I am actually asking about something with a very specific focus. My current assets are just over 1M CAD$ consisting mainly of house (~500k), RRSP (350K), GICs (165k, joint with mother), cash ($30k), plus other assets from parent's inheritance (88yrs old). So I don't sense that I will have an issue with full or partial retirement at this point (I'm 56 yrs old). I want to preserve and grow the RRSP for as long as possible, and because the GICs are joint don't plan to liquidate or reinvest those yet. So my question is essentially how to invest just the $500k from the house to generate "predictable" monthly cashflow and minimize taxes and commissions. Yes I fully realize that @4-5% ROC it will not cover my living expenses, including rent (~1200/mo), just offset it somewhat preserving as much of the capital as possible. Perhaps a diversified portfolio of REIT(s), ETFs, govt bonds.
So I think my question boils down to, what would you do to make $500K outside RRSP work as hard and safely as possible these days?
PS: I also plan to apply for CPP at 60, so that will help a bit also.
Edit: sorry, I missed the "and inflation adjusted" -- all of the below is to try to hit 4-5% nominal.
Well, how predictable does the cashflow have to be? If that is a big criteria, then focusing on investments that pay out a regular yield is probably the way to go: so some mix of dividend stocks, REITs, preferred shares, and bonds. I'll assume for now that you don't want to build an active portfolio with individual names, and instead are looking for ETFs.
For dividend stocks: CDZ yields 4%.
REITs: ZRE yields 5%.
Preferred shares: CPD yields 5%.
Bonds: XSB yields 1.6% to maturity.
You can tinker with this basic set of funds of course, and there are many offerings that are more-or-less similar, but this is a decent sampling of what your options are in Canada. Exclusively looking here would leave you under-diversified globally, but for tax efficiency focusing on Canada may be the way to go.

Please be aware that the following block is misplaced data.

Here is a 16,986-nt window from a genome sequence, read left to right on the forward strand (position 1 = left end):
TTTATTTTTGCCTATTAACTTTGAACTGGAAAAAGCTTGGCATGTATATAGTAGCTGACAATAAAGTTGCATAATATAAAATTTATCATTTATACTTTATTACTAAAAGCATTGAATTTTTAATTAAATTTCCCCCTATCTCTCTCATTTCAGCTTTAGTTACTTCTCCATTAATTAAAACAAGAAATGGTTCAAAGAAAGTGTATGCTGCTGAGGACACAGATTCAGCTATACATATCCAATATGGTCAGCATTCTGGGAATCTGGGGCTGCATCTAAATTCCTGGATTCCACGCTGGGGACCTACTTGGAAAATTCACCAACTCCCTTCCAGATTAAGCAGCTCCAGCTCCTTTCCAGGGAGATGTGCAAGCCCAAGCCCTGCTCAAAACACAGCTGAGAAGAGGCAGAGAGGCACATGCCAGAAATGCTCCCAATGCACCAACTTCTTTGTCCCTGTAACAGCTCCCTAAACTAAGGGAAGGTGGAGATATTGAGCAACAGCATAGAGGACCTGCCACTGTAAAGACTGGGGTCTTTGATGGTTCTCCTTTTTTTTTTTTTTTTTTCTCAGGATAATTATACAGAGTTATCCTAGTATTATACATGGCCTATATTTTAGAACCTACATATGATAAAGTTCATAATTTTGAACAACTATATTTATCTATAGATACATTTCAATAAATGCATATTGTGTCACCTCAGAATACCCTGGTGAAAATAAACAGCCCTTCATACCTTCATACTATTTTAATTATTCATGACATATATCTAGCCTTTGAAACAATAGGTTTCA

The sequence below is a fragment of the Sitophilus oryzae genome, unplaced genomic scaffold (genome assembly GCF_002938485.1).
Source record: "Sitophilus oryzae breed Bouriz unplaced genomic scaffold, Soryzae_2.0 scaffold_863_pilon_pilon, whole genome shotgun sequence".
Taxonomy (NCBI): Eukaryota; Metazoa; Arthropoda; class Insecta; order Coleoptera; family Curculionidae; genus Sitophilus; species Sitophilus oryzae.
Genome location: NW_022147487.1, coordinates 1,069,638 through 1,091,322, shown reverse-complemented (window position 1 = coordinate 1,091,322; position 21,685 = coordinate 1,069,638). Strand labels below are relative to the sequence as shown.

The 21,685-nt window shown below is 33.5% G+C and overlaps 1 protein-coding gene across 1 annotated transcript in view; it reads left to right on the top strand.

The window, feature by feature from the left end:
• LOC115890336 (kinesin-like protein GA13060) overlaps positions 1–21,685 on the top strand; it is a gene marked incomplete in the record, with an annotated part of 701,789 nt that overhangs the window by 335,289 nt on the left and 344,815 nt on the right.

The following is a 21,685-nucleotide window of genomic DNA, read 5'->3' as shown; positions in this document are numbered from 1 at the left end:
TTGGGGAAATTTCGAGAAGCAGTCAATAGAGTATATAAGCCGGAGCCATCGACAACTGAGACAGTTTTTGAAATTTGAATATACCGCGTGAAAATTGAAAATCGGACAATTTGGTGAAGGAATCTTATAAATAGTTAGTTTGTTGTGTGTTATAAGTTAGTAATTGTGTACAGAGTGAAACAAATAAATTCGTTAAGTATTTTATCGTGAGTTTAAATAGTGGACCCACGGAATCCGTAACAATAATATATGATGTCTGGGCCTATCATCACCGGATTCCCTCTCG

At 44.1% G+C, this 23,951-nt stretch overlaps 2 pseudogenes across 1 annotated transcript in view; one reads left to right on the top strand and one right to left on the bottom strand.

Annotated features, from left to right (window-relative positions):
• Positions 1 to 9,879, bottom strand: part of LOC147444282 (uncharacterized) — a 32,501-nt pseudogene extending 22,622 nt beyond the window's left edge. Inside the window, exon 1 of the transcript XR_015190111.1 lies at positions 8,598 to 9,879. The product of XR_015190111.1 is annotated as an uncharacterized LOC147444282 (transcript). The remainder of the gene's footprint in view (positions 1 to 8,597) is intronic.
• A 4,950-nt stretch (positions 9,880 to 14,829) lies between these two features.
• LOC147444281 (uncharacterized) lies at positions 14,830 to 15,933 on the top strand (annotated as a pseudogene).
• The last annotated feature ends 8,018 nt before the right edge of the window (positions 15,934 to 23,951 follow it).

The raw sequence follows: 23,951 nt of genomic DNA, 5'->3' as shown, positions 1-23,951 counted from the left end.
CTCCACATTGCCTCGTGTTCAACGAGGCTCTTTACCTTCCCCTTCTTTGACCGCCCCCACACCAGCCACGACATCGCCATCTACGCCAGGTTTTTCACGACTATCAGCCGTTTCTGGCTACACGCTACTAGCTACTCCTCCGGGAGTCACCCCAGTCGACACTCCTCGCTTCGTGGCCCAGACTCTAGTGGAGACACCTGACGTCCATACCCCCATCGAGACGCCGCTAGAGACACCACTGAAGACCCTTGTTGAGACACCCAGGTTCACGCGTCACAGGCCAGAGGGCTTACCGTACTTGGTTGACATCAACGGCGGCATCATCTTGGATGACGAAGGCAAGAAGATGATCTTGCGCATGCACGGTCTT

So, you don't say what your RRSP is in, but let's assume it's 50% in fixed income, so combined with your $195k in cash and GICs, that's about $370k of your $1045k of assets. If overall you want to be roughly 40% in fixed income, then about $50k of your $500k should be in bonds (and depending on the flexibility of your definition, some preferreds). Then it's just a matter of deciding how to split the remaining amount. An equal split is simple, and I don't think a terrible way to go. So that would give you a portfolio of:
CDZ: $150k, throwing off $6k/yr in mostly eligible dividends.
ZRE: $150k, throwing off $7.5k/yr in a mix of return of capital, dividends, and other income.
CPD: $150k, throwing off $7.5k/yr mostly in eligible dividends.
XSB: $50k, throwing off $1.25k in interest and $0.45k in capital losses.
That's an average pre-tax pre-inflation return of about 4.3%, which should be fairly sustainable. CDZ may give a small capital gain, but that would be about it for expected returns. In going with this kind of strategy over a more traditional passive portfolio of broad indexes, IMHO, you're getting a more stable monthly/quarterly stream of income with a lower chance of long-term capital appreciation, and increasing your home country bias (there are US dividend ETFs, but come with currency exchange issues and may not be as tax efficient as a Canadian eligible dividend).
Last edited by Potato; 2012-08-27 at 03:39 PM.